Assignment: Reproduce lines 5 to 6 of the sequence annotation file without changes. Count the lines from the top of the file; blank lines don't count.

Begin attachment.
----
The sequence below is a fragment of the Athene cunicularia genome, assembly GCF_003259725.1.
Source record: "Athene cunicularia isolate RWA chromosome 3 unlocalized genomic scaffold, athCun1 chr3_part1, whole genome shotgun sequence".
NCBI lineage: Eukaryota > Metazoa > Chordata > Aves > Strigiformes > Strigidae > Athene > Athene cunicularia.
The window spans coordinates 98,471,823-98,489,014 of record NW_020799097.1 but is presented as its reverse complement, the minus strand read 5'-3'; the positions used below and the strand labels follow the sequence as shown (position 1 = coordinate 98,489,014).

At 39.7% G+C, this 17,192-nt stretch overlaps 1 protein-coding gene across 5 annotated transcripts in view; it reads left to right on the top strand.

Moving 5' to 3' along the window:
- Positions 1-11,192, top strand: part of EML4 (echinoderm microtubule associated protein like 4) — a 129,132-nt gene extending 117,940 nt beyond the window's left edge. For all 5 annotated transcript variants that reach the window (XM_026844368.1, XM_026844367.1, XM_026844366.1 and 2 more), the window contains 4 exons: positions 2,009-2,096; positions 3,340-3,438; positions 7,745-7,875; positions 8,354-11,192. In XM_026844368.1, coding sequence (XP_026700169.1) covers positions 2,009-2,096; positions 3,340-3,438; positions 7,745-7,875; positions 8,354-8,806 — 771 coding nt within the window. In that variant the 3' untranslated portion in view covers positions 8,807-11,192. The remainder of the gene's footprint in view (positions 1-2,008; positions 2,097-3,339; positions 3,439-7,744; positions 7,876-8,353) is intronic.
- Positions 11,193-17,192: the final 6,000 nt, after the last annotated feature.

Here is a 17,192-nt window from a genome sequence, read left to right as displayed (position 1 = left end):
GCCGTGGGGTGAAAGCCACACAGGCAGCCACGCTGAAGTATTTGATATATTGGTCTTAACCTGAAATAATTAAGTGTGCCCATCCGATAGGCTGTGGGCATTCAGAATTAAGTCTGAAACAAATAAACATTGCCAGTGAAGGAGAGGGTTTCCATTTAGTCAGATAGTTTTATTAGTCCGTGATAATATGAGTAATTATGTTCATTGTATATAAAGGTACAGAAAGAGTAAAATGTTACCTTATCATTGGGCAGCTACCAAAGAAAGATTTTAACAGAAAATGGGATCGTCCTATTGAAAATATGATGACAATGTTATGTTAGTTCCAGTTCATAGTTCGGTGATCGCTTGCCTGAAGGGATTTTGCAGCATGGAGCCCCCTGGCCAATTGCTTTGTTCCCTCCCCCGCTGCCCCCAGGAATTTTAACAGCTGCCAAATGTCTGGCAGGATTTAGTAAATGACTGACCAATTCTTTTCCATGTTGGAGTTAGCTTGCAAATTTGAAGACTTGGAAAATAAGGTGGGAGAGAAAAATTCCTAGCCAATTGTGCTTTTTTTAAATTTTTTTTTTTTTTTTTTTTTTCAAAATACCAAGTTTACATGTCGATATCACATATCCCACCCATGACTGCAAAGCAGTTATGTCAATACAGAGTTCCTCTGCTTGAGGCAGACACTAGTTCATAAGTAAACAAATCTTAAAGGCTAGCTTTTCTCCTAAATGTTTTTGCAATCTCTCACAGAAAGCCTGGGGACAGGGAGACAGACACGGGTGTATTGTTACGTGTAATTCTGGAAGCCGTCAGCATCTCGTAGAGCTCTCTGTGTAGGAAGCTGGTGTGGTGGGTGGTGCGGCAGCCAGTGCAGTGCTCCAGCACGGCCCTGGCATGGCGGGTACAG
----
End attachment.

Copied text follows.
At 39.7% G+C, this 17,192-nt stretch overlaps 1 protein-coding gene across 5 annotated transcripts in view; it reads left to right on the top strand.

Moving 5' to 3' along the window: